Being the Founder of a Small Business is Tough!
This June will mark the 10 year anniversary of when I first rolled up my sleeves as a 21 year old college student at UConn and started “lugging junk.” While my friends were getting MBAs or law degrees, I was starting a business that depleted my savings accounts and frazzled my mind consistently. Thinking back as a 21 year old, bright-eyed and bushy-tailed, with no real experience running a business, I find it amazing how much I have learned. For example:
Sweat it Out – As the son of a Jewish mother, I have had to learn all too well how to overcome worries and anxiety. My Mom never stops worrying, and apparently she passed that trait on to me. One thing I have found to help suppress and even overcome these emotions, is good ol’ exercise that makes you sweat. There’s nothing like a solid run first thing Monday morning to clear your mind before starting a big week.
Culture – Seriously, a lot of business people talk about this, and I have definitely been on both sides. It’s tough to appreciate how much your business can grow and how happy it can be to come to work if you build a solid culture where people get along well, communicate regularly, and all aim to be A-players.
Hire Slow, Fire Fast – I have unfortunately had to let a lot of people go in the past 10 years. Some were well deserved, others were borderline. But if someone isn’t the right fit, you have to cut the cancer and move on. It’s better for the entire organization’s productivity to eliminate the dead weight, setting a standard for what and whom the company looks for in a productive and motivated team member.
Find a Coach or Mentor – I have had both, and they each served very important roles. While one was free (and the other not so much), without both experiences our growth would have stalled big time. It can be lonely being alone at the top. It can also create tunnel vision when you are in the business everyday. Coaches and mentors offer a unique perspective and experience that is often hard to come by. Find great teachers and milk it for all it’s worth!
Read! – I have ADD. I’ve been known to avoid reading at all costs. But when I can get myself in the mindset, even for 20-30 minutes, it is amazing what I can learn for a tiny fraction of the cost of business school. It also helps me focus. I can attribute many of the best decisions I have made to what I have read in a business book.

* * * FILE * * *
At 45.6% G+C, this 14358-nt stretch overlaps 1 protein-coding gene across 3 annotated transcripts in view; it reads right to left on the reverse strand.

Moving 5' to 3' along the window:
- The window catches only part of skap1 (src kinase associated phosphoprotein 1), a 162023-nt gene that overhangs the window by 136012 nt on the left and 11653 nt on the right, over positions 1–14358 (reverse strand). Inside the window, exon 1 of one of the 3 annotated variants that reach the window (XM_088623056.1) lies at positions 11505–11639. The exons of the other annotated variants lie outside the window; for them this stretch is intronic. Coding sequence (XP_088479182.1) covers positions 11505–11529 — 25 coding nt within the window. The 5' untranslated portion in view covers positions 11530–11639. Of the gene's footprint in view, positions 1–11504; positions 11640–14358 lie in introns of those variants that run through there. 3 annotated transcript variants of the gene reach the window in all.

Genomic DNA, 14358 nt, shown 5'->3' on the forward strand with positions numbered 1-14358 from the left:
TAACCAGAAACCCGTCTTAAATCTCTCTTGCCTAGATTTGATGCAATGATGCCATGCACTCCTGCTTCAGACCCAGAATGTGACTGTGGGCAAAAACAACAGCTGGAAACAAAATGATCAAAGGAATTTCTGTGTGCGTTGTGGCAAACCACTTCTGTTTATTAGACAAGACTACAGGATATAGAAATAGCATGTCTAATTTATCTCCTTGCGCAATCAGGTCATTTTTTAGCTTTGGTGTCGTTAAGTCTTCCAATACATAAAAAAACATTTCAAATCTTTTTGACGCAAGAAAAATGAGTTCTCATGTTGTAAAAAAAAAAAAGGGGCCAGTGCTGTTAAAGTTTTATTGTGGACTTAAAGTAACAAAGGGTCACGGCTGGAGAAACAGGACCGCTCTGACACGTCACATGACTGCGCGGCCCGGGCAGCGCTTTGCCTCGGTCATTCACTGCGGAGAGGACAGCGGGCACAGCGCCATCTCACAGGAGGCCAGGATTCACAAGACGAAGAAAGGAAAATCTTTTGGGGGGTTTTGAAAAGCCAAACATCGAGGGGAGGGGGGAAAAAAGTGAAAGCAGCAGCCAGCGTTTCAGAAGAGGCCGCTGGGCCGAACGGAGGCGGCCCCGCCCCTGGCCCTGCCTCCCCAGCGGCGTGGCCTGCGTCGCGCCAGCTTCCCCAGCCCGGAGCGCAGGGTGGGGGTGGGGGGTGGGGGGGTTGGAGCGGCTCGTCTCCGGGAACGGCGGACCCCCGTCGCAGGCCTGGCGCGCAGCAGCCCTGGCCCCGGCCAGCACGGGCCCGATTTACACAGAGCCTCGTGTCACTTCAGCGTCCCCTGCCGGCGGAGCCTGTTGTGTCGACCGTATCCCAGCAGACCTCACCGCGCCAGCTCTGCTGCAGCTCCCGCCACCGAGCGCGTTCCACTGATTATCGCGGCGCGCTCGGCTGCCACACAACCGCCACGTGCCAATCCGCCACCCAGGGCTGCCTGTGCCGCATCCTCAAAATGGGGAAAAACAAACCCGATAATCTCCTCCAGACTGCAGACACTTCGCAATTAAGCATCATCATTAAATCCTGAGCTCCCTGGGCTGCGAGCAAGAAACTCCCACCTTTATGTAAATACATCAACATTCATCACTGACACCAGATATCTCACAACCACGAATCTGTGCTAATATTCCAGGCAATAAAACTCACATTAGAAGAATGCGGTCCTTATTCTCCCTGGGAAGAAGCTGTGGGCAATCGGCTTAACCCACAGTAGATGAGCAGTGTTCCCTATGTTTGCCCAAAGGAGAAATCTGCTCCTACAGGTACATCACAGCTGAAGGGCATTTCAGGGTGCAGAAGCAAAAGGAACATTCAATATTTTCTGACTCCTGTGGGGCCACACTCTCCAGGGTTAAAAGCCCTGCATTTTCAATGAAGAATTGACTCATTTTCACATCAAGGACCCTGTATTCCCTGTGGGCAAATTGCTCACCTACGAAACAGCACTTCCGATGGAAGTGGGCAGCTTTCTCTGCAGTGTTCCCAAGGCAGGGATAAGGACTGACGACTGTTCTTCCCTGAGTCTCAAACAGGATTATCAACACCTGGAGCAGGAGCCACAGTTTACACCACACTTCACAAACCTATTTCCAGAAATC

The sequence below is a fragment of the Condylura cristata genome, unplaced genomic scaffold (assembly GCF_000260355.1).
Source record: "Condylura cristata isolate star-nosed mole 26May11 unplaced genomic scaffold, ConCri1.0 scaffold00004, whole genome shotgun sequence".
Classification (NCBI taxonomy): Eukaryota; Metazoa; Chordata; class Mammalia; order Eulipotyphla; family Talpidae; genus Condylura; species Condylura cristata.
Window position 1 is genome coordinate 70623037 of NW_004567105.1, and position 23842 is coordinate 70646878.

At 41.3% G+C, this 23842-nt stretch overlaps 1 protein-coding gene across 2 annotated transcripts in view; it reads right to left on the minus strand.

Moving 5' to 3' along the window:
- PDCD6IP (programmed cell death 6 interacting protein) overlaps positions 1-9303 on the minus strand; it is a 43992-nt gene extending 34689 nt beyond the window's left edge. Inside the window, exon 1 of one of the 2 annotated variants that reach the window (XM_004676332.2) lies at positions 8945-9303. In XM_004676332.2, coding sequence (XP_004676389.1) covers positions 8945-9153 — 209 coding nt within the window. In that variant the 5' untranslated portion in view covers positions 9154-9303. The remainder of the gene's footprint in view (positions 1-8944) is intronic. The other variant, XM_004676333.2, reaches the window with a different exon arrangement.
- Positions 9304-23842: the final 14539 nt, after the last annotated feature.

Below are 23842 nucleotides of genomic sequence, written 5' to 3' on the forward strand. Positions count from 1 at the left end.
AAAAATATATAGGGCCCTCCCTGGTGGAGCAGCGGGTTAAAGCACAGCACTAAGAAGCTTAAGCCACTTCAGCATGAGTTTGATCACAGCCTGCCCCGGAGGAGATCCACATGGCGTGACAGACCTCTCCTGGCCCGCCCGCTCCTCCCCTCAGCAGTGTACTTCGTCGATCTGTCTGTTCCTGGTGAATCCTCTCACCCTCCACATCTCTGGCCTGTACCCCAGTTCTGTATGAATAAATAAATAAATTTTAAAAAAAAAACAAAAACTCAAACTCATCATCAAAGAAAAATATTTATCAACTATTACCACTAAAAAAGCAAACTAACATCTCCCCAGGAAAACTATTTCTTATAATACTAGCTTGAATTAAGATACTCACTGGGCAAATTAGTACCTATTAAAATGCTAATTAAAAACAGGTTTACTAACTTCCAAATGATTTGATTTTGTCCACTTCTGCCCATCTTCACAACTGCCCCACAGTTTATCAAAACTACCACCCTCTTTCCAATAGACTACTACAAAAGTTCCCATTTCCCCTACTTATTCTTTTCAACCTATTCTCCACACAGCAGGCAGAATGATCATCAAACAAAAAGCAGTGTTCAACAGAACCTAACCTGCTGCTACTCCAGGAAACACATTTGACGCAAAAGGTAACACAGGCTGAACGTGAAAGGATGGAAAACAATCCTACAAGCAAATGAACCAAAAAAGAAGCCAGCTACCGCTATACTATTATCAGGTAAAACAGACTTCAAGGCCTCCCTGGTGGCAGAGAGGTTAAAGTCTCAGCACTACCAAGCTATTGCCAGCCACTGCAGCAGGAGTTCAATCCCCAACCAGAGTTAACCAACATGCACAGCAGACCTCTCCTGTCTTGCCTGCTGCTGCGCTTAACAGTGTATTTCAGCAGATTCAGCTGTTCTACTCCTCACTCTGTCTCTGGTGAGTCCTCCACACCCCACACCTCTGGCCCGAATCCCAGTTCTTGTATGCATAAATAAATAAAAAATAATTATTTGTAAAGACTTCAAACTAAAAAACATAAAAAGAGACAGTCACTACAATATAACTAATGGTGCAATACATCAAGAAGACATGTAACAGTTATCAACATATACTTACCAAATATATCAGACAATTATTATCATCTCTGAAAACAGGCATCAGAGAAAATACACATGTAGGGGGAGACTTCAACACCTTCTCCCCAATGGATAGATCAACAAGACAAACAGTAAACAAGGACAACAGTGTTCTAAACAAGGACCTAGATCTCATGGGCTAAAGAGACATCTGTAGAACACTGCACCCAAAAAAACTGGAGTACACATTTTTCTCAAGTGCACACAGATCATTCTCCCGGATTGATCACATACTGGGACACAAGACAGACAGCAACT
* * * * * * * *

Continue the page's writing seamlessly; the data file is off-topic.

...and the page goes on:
Relax – Tomorrow will be another day, and almost every problem has a solution. Running a business is a long-term project, filled with daily problem solving needs. Don’t sweat the small stuff.
Decide – I remember early on I had a hard time being decisive. I worried that each decision I made could have big repercussions if I made the wrong decision. I longed for the days when I could ask my parents what to do. But, as the founder and leader of the organization, you usually know what to do, even if you don’t think you do. Make an educated decision and don’t look back. Sometimes they will be right, sometimes they won’t be, but it’s not worth the time to agonize over every little decision. Flip a coin if you have to…and move on.
Communicate – Your team shouldn’t need to chase you on the way to the bathroom to ask you a question. Setup recurring, consistent, dedicated time to communicate with your team. One game changer for us was when we started weekly 1-1’s, meetings between a manager and his/her direct report. This structure frees everyone up. You don’t need to be on call as much, and your direct report knows they have your undivided attention for 1 hour per week, same place, same day, same time. I have found this type of meeting to be extremely effective, both for the team member and their manager.
Be Nice – I was so stressed out for so many years and I took it out on everyone else. I would plow over people when they things weren’t perfect, including employees and vendors and all that got me was a soured reputation and a lack of respect. Being nice is so much easier and it sets a tone in the organization that treating people well is important. Who wants to work with or for someone who is a jerk? Put your stress aside and go for a run before saying something negative. You will be glad you did.
Be Hands On, But Not Too Hands On – I love, love, love the book E-myth Revisited. It absolutely shaped my thinking on how to be a business owner. The book talks about how to work on your business from a strategic standpoint, and not just in it. Where I went wrong years ago was when I took time off, stayed home, and told my former C.O.O. to run the show because I needed a break. Big mistake. You can trust your team, but every team needs a leader. As the C.E.O. and leader of The Junkluggers, I realized I can still be involved while stepping back from daily operations to make more strategic decisions.